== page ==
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Award winning farm feeds maize

Award winning farm feeds maize

2010/11 Season

Owners: Anthony, Clare & Peter Giesbers
Farm location: Northland
Farm size: 115 ha

The right balance of profitability and sustainability helped Kaikohe farmers Anthony, Clare and Peter Giesbers win the Northland regional title in the 2012 Dairy Business of the Year Awards.

In the 2010-11 season, they milked 298 cows on 115 ha producing 372 kgMS/cow and 966 kgMS/ha. The farm’s operating profit was $3,533/ha, or $1,360 per cow, giving a return on capital of 10.8% - substantially more than the Northland average of 7.4%. The farm had a labour efficiency of 207 cows/full time equivalent (FTE) in 2010-11 and a cost of production of $4.15/kgMS, versus the Northland average of $4.79.

The GF Farm equity partnership, owned by Anthony, Clare and son Peter, purchased the original 120 ha farm in 2004.

It was producing around 60,000 kgMS. In the past eight years, they have added 10 ha to the milking platform and increased production to 140,000 kgMS. The farm’s development and intensification was “stepped up a notch” with the construction of two Herd Homes in 2009.

“The clay soils hold water and the farm is also prone to flooding”, says Peter. “The Herd Homes give us a place to put the cows that’s not wet and we can feed them supplements efficiently. We are not wrecking the pastures and so in the long run we can grow and utilise more grass.”

“It costs us around 17c/kgDM to grow maize silage which is about half as much as it costs us to buy in palm kernel.”

Maize silage, palm kernel and grass silage form the bulk of the ration that is fed in the Herd Homes. The maize silage is grown on farm as part of an on-going pasture renewal programme which aims to improve relatively low-yielding and poor quality pastures.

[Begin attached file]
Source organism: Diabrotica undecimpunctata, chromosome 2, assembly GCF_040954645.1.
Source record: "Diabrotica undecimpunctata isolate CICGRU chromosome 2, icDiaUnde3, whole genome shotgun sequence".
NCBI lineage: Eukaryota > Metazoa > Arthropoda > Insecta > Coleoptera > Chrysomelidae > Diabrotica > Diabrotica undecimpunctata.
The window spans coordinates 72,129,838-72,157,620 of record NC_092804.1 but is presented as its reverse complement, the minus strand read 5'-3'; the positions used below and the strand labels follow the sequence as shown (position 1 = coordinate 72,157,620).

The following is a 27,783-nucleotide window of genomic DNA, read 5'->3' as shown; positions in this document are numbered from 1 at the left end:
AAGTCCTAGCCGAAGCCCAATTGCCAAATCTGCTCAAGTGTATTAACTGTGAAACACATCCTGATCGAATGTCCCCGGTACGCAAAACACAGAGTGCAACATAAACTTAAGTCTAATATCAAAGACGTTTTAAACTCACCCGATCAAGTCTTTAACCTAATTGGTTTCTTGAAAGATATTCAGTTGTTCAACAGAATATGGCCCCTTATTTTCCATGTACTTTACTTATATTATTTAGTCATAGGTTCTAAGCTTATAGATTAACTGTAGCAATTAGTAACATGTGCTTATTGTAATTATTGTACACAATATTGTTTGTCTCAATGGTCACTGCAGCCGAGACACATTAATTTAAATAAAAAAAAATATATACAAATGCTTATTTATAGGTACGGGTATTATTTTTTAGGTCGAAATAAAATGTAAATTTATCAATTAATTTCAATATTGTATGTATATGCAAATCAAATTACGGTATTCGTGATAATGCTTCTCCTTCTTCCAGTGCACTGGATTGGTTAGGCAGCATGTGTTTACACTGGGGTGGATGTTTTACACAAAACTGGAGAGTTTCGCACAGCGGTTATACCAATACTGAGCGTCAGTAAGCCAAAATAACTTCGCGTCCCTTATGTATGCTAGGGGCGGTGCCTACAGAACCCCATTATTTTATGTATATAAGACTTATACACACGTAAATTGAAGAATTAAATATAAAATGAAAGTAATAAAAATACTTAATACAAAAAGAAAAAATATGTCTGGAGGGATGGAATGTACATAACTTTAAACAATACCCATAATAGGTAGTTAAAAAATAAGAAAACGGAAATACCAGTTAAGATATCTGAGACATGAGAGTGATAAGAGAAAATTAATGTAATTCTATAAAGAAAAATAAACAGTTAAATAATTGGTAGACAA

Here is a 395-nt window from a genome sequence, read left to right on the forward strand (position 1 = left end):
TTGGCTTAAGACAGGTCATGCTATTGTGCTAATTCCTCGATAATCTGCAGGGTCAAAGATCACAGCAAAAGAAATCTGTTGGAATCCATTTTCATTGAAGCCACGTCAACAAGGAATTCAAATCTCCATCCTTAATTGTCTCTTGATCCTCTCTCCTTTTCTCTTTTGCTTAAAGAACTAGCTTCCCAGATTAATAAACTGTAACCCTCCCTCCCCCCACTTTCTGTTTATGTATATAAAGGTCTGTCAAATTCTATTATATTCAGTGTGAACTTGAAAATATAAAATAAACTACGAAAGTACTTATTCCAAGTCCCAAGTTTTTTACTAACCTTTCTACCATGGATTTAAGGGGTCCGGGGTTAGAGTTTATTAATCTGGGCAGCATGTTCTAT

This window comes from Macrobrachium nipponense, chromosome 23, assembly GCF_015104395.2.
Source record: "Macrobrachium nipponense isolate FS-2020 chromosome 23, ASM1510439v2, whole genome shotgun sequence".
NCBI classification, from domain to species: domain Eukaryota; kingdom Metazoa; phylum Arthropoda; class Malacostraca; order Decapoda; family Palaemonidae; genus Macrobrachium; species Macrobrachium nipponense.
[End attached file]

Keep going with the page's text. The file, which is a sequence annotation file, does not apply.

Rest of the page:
“It costs us around 17c/kgDM to grow maize silage which is about half as much as it costs us to buy in palm kernel”, says Peter. “Using the solid effluent from the Herd Homes on the maize crops helps reduce our costs and combining maize with a regrassing programme gives us the added advantage of new, higher-yielding pastures.”

This season the Giesbers have planted 24 ha of maize. The main crop is Pioneer® brand 33M54 with a smaller area of 37Y12 which has been early harvested to provide feed for the autumn.

When the Giesbers started growing maize silage in 2009, their local farm supply merchant told them “not to take any short-cuts.”

“We always follow the recommended maize management plan and we plant Pioneer® brand maize hybrids because they yield well and the technical back-up is great”, says Peter.

This season the farm is moving its calving date from spring to March 1. Peter believes autumn calving will help take production to the next level as well as being easier to manage.

“We will be calving when the farm is drier and will have higher energy autumn and winter pastures to feed to the milking herd.”

Maize silage feeding will start just prior to calving with the bulk being fed to milkers over the winter. Feeding rates will be eased back in spring and then increased again in November and December to help put condition onto the cows at the end of their lactation.

“We feed a maize silage, palm kernel and pasture silagebased diet with a limited amount of fresh pasture to the springers”, says Peter. “This decreases the amount of potassium and protein in their diet and we have seen less milk fever and udder oedema as a result.”

So what is the key component of this farm’s success?

“We are constantly fine-tuning our system to ensure we improve our efficiency and profitability while still remaining environmentally sustainable”, says Peter. “We think we can get even more out of this farm in the future.”